This is as an illustrative example for how Expression Tutor activities could be used in a course that teaches the Untyped Lambda Calculus. The content on this page may not be understandable for someone without significant prior knowledge.

The untyped lambda calculus is a Turing-complete language. It only provides three constructs: function abstraction, function application, and variables. It has no constructs to represent numbers, logical values, or arithmetic or logical operators. It only has functions. Nothing else.

Section 5.2 of Types and Programming Languages - Progamming in the Lambda-Calculus

"The lambda-calculus is much more powerful than its tiny definition might suggest. In this section, we develop a number of standard examples of programming in the lambda calculus."

If we want to represent Boolean values, we thus need to somehow represent them as functions. We can do that by encoding them as Church Booleans. A Church Boolean is a curried function of two arguments: the first argument specifies what to return if the function represents the value true, the second argument specifies what to return if the function represents the value false.

Let's define an expression to represent the Boolean value true. To be able to more easily refer to that expression, let's give it the name `tru`

.

`tru = λt. λf. t`

`tru`

is a curried function with two arguments. It ignores the value of the second argument and always returns the value of the first argument.

The above tree exhibits two of the three kinds of terms of lambda calculus: **abstraction** (definition of an anonymous function with one parameter, as in λt. and λf.) and **variable** (node t).

Now let's define an expression to represent the Boolean value false. To be able to more easily refer to that expression, let's give it the name `fls`

.

`tru = λt. λf. f`

Like `tru`

, `fls`

also is a curried function with two arguments. It ignores the value of the first argument and always returns the value of the second argument.

Your tree should look almost identical to the one for `tru`

. The only difference is that the body of the inner abstraction consists of f.

Now that we have a way to express the two possible Boolean values, let's introduce a conditional operator (similar to a statement like `if (l) { return m; } else { return n; }`

or an expression like `l ? m : n`

in a language like Java). To be able to more easily refer to that expression, let's give it the name `test`

.

`test = λl. λm. λn. l m n`

`test`

takes a Church Boolean `l`

, which is either `tru`

or `fls`

, the argument `m`

to return in case `l`

is true, and the argument `n`

to return in case `l`

is false.

The above tree includes two **applications**. They are represented by a node . The left hole of an application represents the function to apply and the right hole represents the argument. The inner application applies the function l to argument m. Note that l is the first argument (the argument of the outermost node λl. ) and corresponds to the logical condition. It is a Church Boolean, and thus a curried two-argument function. We apply it to m, get back another function of one argument, and apply that one to n. If l represents `tru`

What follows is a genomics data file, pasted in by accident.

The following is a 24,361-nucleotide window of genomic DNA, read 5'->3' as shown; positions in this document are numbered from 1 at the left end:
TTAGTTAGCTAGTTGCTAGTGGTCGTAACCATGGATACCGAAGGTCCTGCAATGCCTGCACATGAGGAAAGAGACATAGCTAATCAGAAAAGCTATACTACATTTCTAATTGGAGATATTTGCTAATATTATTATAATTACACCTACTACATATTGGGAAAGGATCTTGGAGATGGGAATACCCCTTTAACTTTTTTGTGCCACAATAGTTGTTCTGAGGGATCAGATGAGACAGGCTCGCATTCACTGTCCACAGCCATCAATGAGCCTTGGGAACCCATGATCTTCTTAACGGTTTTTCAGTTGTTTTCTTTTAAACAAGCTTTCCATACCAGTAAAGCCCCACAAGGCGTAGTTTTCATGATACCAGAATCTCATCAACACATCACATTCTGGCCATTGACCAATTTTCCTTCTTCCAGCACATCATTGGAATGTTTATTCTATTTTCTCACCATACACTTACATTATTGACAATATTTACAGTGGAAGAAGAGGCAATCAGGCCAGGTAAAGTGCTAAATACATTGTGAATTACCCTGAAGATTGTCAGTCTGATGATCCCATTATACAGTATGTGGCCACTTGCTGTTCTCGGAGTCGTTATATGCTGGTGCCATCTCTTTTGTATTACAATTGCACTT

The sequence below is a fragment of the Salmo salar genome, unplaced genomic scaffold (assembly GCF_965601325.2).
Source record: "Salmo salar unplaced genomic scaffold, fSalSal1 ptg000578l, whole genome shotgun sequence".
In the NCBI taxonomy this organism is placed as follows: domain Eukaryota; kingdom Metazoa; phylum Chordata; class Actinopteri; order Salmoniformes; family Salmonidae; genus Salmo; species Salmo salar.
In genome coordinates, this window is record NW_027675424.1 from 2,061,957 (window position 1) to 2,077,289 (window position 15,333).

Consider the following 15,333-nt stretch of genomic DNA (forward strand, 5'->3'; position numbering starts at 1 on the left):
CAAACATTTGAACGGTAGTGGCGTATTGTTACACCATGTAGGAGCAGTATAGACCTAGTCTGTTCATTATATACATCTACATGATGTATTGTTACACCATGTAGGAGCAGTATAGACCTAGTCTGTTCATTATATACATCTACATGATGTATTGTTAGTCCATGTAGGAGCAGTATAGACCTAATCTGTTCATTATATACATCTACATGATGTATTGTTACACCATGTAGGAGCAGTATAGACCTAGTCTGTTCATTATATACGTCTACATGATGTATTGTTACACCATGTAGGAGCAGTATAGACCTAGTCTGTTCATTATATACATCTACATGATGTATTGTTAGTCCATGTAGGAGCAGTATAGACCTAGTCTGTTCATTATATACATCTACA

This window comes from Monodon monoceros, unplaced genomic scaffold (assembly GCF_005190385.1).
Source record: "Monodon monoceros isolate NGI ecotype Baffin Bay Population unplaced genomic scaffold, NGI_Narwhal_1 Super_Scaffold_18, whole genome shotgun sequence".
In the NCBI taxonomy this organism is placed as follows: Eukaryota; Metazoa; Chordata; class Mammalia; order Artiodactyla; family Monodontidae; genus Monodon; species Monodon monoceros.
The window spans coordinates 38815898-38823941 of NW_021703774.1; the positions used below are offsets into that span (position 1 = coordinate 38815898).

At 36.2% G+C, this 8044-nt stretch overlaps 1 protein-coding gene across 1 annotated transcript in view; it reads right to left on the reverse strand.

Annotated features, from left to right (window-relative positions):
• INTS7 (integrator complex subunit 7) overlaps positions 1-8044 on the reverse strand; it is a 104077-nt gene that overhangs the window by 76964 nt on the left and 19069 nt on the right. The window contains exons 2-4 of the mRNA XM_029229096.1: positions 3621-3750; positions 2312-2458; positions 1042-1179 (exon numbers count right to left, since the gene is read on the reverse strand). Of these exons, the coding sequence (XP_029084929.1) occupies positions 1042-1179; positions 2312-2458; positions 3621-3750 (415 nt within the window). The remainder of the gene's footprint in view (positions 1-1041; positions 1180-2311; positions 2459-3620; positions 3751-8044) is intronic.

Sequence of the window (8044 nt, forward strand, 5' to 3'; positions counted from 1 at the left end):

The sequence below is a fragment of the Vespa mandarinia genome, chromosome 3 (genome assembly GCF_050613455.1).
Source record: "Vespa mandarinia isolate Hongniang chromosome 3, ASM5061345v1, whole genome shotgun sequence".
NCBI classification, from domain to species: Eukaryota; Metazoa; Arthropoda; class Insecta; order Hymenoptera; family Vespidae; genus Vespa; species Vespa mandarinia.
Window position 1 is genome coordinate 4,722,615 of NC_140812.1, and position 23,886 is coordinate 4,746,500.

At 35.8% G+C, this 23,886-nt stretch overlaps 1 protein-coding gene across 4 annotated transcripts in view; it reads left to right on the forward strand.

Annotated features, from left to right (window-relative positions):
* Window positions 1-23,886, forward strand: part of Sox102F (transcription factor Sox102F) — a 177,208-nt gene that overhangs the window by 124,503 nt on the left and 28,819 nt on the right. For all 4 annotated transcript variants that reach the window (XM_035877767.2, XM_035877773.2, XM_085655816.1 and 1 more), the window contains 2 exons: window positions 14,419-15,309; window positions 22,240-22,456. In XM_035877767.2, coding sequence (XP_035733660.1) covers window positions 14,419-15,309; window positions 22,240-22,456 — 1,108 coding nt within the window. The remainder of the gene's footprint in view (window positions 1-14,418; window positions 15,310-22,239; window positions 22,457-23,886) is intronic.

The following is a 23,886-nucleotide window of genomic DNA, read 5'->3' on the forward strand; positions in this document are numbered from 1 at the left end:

then we get back the first argument (m). If l represents `fls`

then we get back the second argument (n).

This example shows how the complete application of curried functions leads to chains of application nodes ( ) in the tree, one node for each argument of the curried function.

While `test`

allows us to express conditionals, and thus allows us to map from Church Booleans to two arbitrary values, logical operators like AND, OR, and NOT may be more obvious operations on logical values. So let's define a logical AND for Church Booleans:

`and = λb. λc. b c fls`

Here is how this `and`

function works: it takes two Church Booleans `b`

and `c`

. If `b`

is `fls`

then `b c fls`

returns `fls`

. If `b`

is `tru`

then `b x fls`

returns `c`

.

Now that we have seen how to construct a logical AND for Church Booleans, let's develop a logical OR.

Construct the expression tree for OR. Note that you will not need to use all of the available nodes. Double-click on a node to mark it as the root of the tree.

Logical AND and logical OR both are curried two-parameter functions. Now let's build the one-parameter function OR. Like previously, you are allowed to use the variables tru and fls (i.e., you do not need to recreate the expressions we bound to them earlier).

Construct the expression tree for OR. This time you have to construct the nodes yourself. You can type the node contents into the textfield. If you want to insert a hole into a node, use the character sequence `{{}}`

. The lambda in the node is simply the corresponding character (you can copy-paste it from here: λ). Double-click on a node to mark it as the root of the tree.

Your probably realized that OR's parameter expects a Church Boolean, and that that Church Boolean will take two parameters.